[Haskell-cafe] What *not* to use Haskell for
consalus at gmail.com
Tue Nov 11 16:49:00 EST 2008
On Tue, Nov 11, 2008 at 2:38 AM, Dave Tapley <dukedave at gmail.com> wrote:
> Hi everyone
> So I should clarify I'm not a troll and do "see the Haskell light". But
> one thing I can never answer when preaching to others is "what does
> Haskell not do well?"
> Usually I'll avoid then question and explain that it is a 'complete'
> language and we do have more than enough libraries to make it useful and
> productive. But I'd be keen to know if people have any anecdotes,
> ideally ones which can subsequently be twisted into an argument for
> Haskell ;)
> Haskell-Cafe mailing list
> Haskell-Cafe at haskell.org
I think some would disagree with me, but I would advise against using
haskell for a task that
necessarily requires a lot of mutable state and IO and for which
serious performance is a big factor.
I'm not talking about stuff that can be approximated by zippers and
whatnot, but rather situations
where IORefs abound and data has identity. Haskell can quite capably
do mutable state and IO, but
if your task is all mutable state and IO, I'd lean toward a language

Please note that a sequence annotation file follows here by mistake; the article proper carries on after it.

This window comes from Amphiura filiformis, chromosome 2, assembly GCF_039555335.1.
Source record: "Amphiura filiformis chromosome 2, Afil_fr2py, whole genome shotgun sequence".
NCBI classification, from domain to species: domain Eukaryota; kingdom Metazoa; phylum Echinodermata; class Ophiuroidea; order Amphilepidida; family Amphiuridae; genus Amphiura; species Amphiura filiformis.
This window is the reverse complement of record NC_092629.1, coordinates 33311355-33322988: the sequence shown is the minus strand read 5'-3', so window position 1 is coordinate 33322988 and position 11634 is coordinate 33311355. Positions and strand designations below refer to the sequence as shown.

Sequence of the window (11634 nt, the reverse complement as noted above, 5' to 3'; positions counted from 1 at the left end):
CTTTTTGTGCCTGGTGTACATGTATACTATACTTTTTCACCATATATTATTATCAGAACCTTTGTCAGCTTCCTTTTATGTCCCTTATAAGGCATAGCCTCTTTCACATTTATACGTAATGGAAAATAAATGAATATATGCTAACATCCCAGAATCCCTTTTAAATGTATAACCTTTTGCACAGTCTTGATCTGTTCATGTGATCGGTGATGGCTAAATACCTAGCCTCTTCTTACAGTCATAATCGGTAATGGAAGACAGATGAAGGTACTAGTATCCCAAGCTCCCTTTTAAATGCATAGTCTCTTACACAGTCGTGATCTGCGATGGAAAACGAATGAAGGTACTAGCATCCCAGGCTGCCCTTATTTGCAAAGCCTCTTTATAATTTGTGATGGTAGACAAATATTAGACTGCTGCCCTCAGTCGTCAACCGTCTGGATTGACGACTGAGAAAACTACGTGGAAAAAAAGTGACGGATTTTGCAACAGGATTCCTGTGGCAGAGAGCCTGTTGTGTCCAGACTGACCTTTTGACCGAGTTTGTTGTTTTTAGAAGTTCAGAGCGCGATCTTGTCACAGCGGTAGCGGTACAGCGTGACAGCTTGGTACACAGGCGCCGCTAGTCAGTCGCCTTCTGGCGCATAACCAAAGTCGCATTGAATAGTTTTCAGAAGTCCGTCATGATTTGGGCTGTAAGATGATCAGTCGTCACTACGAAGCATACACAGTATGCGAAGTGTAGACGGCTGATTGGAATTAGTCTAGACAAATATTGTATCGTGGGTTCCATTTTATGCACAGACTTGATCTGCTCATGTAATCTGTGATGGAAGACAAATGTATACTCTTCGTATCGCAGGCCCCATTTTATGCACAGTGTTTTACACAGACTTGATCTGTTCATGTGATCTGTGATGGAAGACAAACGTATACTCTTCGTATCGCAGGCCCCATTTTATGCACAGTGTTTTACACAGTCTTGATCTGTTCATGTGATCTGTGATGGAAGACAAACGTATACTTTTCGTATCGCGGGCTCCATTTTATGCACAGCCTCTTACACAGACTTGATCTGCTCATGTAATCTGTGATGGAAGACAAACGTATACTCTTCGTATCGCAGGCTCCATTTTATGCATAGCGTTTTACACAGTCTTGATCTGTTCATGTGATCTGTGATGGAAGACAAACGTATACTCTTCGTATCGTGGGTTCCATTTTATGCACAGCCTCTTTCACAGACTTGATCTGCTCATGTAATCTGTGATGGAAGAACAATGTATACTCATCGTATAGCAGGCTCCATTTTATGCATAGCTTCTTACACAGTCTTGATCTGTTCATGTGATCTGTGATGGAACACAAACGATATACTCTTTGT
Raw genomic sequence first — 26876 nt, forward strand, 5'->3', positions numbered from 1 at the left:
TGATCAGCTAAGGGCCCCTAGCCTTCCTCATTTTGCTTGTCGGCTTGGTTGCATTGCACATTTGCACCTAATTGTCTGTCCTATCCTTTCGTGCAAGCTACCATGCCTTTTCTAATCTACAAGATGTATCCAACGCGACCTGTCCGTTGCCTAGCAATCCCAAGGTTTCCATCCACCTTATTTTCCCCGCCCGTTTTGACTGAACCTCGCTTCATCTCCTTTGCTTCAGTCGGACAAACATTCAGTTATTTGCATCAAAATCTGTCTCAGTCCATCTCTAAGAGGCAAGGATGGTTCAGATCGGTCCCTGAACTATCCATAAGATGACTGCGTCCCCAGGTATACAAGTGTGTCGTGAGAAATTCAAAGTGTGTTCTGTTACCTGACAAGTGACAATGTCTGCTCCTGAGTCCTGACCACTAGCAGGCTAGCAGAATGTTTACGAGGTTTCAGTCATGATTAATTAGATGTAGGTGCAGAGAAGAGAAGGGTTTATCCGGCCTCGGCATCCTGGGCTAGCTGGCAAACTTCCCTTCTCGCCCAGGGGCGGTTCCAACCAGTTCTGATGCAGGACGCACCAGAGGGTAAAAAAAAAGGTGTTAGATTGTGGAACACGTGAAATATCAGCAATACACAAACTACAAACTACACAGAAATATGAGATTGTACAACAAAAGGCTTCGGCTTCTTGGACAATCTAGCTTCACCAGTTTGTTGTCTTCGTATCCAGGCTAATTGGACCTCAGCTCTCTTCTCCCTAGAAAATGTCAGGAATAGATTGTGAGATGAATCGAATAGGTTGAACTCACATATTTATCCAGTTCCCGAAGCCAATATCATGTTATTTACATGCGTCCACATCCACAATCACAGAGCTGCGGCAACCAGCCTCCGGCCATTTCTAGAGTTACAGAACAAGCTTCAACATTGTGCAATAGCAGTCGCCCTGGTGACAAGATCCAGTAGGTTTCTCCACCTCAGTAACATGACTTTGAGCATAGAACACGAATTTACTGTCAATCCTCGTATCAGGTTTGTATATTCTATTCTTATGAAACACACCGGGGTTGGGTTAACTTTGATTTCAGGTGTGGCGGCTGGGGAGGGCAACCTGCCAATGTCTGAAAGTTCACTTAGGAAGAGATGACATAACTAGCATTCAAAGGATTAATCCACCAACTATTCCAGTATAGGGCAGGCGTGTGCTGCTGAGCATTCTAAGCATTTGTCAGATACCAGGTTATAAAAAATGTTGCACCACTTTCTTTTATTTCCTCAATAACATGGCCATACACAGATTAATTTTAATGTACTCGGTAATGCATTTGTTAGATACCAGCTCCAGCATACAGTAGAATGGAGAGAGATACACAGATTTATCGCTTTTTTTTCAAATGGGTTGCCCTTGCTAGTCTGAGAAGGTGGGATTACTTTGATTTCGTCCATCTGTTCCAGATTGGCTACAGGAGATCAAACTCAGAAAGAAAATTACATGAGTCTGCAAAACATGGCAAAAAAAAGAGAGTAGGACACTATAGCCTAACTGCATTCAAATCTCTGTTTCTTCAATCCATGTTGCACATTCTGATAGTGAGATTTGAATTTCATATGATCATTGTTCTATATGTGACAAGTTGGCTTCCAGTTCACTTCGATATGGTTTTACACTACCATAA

that makes it easier (OCaml, perhaps).
Also, I think there are some tasks which are more easily coded using
an OO approach, and while
this can be done in Haskell, I tend not to think it is worth the effort.
I've worked multiple projects in which big hierarchies of business
objects were used, and it had to be
easily to add new subclasses with minor variation and to treat any as
their parent. Considered by many in
FP community to be bad style, but I've never seen the equivalent
implemented in any other way effectively.
Haskell's record system gets in the way, as does the (as perceived by
me) esotericism of existential types.
Oh, also, any task that requires a good hash table. :-P
Mind you, Haskell is my first choice for a leisure project and I think
it is an excellent choice for
quite a few tasks and still capable of what I list above, just not in
my opinion the best choice.
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